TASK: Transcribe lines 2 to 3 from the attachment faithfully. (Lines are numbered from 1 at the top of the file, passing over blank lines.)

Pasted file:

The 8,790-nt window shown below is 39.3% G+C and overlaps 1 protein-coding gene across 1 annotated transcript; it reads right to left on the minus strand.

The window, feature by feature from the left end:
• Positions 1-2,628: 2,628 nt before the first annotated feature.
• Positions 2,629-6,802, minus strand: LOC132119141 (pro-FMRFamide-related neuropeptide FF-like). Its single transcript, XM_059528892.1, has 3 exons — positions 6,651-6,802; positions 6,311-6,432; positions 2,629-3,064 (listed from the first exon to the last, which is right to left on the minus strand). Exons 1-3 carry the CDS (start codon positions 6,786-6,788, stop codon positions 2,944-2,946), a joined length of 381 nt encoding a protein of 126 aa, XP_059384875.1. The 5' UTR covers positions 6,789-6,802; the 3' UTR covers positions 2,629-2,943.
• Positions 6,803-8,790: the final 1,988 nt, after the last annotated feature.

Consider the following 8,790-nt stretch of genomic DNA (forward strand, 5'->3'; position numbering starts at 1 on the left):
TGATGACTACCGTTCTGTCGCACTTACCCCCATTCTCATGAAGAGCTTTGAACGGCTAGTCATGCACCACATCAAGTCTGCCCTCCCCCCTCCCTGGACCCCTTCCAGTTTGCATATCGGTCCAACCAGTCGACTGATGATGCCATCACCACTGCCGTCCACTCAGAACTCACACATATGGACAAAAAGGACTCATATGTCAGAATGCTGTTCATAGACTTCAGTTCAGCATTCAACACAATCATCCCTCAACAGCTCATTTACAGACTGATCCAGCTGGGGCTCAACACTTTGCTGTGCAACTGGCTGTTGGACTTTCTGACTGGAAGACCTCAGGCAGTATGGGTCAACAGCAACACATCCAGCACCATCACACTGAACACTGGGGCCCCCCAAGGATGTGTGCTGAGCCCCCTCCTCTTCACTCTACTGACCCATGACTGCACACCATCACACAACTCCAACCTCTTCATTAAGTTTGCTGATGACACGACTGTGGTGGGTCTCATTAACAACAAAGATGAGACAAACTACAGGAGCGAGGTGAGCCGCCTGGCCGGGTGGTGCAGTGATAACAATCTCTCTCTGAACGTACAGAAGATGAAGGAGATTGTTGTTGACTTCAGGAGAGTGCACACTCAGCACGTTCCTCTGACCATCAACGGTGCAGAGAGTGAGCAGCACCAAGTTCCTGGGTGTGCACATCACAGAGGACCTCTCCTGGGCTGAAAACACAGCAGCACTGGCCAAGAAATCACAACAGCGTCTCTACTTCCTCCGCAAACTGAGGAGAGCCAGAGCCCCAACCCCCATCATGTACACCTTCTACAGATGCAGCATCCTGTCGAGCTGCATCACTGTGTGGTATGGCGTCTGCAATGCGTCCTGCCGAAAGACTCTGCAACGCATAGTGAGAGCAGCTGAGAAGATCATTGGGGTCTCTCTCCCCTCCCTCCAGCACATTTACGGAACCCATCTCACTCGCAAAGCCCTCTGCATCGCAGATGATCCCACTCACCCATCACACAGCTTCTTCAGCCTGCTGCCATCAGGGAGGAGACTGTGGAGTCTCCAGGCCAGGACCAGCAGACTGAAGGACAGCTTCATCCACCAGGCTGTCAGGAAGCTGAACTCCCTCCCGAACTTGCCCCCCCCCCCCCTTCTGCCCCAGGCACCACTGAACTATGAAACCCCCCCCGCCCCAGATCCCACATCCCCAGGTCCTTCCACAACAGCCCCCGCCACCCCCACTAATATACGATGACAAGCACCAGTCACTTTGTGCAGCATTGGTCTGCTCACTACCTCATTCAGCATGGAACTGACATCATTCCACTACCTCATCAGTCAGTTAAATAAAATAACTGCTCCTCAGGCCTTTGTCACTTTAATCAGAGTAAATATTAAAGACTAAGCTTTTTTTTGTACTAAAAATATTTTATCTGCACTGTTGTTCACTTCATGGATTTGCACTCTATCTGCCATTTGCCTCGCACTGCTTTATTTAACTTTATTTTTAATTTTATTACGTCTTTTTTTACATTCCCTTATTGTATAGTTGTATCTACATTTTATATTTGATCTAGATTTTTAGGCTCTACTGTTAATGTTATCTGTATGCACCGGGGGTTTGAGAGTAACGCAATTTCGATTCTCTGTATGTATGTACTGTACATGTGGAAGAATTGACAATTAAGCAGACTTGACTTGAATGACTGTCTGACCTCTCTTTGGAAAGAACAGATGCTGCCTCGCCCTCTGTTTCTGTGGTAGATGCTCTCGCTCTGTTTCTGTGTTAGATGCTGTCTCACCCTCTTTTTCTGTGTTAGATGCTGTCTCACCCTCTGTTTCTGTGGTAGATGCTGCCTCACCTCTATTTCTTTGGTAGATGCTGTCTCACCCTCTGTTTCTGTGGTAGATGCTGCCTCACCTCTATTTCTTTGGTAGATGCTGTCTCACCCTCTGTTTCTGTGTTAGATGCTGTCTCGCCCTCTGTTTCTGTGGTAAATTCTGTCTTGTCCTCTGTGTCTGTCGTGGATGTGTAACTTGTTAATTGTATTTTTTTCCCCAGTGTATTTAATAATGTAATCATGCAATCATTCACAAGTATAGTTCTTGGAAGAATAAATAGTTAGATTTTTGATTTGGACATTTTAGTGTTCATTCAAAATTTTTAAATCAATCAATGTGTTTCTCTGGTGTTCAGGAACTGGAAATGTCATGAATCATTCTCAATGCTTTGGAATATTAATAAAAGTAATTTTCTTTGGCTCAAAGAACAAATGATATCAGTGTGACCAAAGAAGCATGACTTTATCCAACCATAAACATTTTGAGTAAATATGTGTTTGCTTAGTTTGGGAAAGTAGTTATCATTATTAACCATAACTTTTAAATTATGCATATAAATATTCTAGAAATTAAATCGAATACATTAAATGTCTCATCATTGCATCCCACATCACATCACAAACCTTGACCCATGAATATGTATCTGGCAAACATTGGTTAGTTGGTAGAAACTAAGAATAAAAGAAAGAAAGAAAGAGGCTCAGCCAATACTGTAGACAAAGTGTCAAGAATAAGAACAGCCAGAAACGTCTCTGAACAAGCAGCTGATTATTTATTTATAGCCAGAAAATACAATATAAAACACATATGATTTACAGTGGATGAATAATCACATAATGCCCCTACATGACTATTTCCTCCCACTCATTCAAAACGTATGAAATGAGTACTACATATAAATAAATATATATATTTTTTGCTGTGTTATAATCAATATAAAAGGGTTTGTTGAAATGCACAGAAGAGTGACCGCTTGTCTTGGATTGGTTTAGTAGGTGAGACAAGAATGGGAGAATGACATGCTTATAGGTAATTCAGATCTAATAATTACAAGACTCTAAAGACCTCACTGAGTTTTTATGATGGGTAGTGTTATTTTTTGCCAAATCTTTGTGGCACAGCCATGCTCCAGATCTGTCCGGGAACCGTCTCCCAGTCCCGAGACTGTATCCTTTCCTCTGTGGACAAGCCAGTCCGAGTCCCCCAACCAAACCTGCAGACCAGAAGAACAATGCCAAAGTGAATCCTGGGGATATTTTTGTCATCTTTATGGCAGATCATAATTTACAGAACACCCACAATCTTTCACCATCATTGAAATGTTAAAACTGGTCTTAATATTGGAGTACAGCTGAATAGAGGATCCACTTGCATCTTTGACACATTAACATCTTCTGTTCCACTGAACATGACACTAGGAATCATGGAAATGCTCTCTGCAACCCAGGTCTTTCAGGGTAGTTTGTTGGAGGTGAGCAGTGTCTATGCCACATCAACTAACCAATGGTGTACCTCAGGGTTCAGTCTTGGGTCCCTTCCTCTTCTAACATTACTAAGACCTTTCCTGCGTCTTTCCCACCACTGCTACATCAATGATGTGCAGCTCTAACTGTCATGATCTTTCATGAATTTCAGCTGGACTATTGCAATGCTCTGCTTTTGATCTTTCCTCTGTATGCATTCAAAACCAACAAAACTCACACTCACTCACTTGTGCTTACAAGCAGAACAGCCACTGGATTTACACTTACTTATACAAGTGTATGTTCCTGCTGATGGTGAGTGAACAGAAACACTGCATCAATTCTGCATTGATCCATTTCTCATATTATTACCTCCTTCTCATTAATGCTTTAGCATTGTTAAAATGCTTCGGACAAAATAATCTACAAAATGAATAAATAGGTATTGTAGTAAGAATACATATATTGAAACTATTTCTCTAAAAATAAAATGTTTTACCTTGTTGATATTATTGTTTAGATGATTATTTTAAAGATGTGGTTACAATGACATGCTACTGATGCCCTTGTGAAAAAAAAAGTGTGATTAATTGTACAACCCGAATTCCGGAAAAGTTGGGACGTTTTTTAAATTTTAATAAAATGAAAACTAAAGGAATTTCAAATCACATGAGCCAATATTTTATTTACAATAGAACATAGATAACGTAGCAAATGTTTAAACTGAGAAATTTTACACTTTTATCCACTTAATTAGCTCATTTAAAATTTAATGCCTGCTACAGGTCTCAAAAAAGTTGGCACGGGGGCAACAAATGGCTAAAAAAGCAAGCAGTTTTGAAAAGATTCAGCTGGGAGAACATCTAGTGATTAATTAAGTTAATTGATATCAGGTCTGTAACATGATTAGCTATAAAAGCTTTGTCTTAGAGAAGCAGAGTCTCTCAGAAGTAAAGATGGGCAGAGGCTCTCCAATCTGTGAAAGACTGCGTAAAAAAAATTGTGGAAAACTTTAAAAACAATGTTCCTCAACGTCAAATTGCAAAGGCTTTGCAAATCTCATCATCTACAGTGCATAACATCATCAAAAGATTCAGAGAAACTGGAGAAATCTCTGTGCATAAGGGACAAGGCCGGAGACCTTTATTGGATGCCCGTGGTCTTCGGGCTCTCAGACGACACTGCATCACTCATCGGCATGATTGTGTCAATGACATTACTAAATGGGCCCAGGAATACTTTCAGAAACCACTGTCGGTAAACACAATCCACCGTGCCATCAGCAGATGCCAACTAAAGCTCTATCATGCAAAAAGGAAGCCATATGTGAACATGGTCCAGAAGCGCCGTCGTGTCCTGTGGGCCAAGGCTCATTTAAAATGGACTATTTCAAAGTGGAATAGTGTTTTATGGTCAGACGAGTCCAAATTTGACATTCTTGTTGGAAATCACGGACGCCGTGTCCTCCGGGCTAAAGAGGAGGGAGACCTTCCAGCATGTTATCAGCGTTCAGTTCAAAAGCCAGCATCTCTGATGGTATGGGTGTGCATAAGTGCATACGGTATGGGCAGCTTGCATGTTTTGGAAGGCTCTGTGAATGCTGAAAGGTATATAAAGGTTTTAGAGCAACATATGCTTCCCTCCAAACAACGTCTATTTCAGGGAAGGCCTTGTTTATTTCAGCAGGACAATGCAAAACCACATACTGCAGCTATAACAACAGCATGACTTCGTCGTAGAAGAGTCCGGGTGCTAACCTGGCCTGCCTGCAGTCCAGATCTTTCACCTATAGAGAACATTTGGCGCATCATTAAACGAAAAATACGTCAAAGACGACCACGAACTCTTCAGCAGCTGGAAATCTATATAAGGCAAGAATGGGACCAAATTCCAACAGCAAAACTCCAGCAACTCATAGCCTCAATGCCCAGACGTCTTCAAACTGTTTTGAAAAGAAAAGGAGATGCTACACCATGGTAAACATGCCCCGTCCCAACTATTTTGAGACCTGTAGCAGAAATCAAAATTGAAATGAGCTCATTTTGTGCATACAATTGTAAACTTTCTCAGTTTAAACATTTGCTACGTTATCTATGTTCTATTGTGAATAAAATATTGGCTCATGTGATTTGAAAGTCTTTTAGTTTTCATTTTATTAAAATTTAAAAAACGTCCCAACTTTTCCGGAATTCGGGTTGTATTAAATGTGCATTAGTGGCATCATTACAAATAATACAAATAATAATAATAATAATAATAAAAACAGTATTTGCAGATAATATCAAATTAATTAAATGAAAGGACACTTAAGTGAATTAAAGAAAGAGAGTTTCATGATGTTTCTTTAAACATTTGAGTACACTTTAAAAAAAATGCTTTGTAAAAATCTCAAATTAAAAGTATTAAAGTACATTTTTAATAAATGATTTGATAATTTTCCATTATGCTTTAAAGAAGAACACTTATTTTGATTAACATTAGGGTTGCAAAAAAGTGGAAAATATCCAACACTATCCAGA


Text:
The window, feature by feature from the left end:
• Positions 1-2,628: 2,628 nt before the first annotated feature.